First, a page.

Reindeer steaks are a good, low-fat source of protein as well iron, niacin and riboflavin. Their lack of fat, however, means that if you cook them like beef steaks, the result will most likely be disappointing at best. To ensure your reindeer steaks cook up tasty and tender, refer instead to cooking methods appropriate for lean game meat such as venison or bison steaks. Grilling or pan-frying reindeer steaks affords you a better opportunity to control and monitor the steaks as they cook, making both good ways to cook reindeer steaks.
Grilling Reindeer Steaks
Rub each reindeer steaks with a mixture of 1/4 tsp. each of black pepper and thyme. This combination will add flavor without overpowering the natural taste of the meat. Season the meat up to 24 hours before grilling and store it in a plastic food bag in your refrigerator until 30 minutes before you plan to start grilling.
Spray your clean grill rack with vegetable oil spray to keep the steaks from sticking during grilling. Heat your grill to medium-high heat.
Arrange the reindeer steaks on your grill directly over hot coals or a gas grill burner, using tongs when transferring the steaks to avoid piercing the meat.
Grill the steaks about 5 to 6 minutes on each side, until a meat thermometer indicates the meat has reached a temperature of 130 to 140 degrees F. Keep your reindeer steak from becoming dry by never cooking it beyond a medium level of doneness.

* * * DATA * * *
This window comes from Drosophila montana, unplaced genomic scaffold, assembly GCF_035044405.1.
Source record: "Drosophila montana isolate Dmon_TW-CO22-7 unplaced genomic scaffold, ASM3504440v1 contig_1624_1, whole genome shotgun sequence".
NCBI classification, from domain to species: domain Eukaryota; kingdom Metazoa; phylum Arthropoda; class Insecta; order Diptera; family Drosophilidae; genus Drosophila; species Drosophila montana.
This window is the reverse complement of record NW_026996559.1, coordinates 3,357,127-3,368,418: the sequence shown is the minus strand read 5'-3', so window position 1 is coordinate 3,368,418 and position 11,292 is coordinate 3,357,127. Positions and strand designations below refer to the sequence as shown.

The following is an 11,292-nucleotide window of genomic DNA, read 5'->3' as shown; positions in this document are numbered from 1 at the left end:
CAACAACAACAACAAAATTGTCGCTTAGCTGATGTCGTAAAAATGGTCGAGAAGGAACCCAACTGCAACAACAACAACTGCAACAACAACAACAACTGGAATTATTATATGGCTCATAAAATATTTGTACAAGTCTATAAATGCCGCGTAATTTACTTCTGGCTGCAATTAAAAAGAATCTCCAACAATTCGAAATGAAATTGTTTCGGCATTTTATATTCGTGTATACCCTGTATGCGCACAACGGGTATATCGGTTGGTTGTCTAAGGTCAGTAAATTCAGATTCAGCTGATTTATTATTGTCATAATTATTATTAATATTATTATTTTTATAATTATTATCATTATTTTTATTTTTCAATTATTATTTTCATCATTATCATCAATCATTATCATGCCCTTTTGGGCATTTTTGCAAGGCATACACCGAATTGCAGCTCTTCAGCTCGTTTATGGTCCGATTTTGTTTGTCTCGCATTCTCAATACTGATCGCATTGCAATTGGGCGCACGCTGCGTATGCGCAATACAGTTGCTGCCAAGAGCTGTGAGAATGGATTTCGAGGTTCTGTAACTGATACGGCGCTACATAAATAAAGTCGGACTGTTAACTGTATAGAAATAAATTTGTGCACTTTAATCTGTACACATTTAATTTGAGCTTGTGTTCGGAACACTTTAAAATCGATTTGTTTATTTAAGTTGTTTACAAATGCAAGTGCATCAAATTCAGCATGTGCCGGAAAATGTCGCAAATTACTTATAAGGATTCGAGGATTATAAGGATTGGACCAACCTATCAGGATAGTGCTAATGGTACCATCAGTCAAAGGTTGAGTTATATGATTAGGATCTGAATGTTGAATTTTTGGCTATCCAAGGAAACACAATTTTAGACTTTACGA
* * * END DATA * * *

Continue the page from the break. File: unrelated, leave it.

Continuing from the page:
Pan-Frying Reindeer Steaks
Sprinkle the steaks with 1/4 tsp. of black pepper and baste both sides of each reindeer steak with 1/4 to 1/2 tsp. of olive oil.
Heat a dry, heavy skillet, such as a cast-iron or stainless skillet, over medium-high heat on your stove top for 2 to 3 minutes.
Add the steaks with tongs and brown them on both sides for about 3 minutes per side.
Reduce the burner heat to medium and continue pan-frying the steaks for another 4 to 6 minutes per side, until a meat thermometer indicates the meat has reached 130 to 140 degrees F, or medium-rare to medium doneness. Keep your reindeer steak from becoming dry by never cooking it beyond a medium level of doneness.
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Based in Green Bay, Wisc., Jackie Lohrey has been writing professionally since 2009. In addition to writing web content and training manuals for small business clients and nonprofit organizations, including ERA Realtors and the Bay Area Humane Society, Lohrey also works as a finance data analyst for a global business outsourcing company.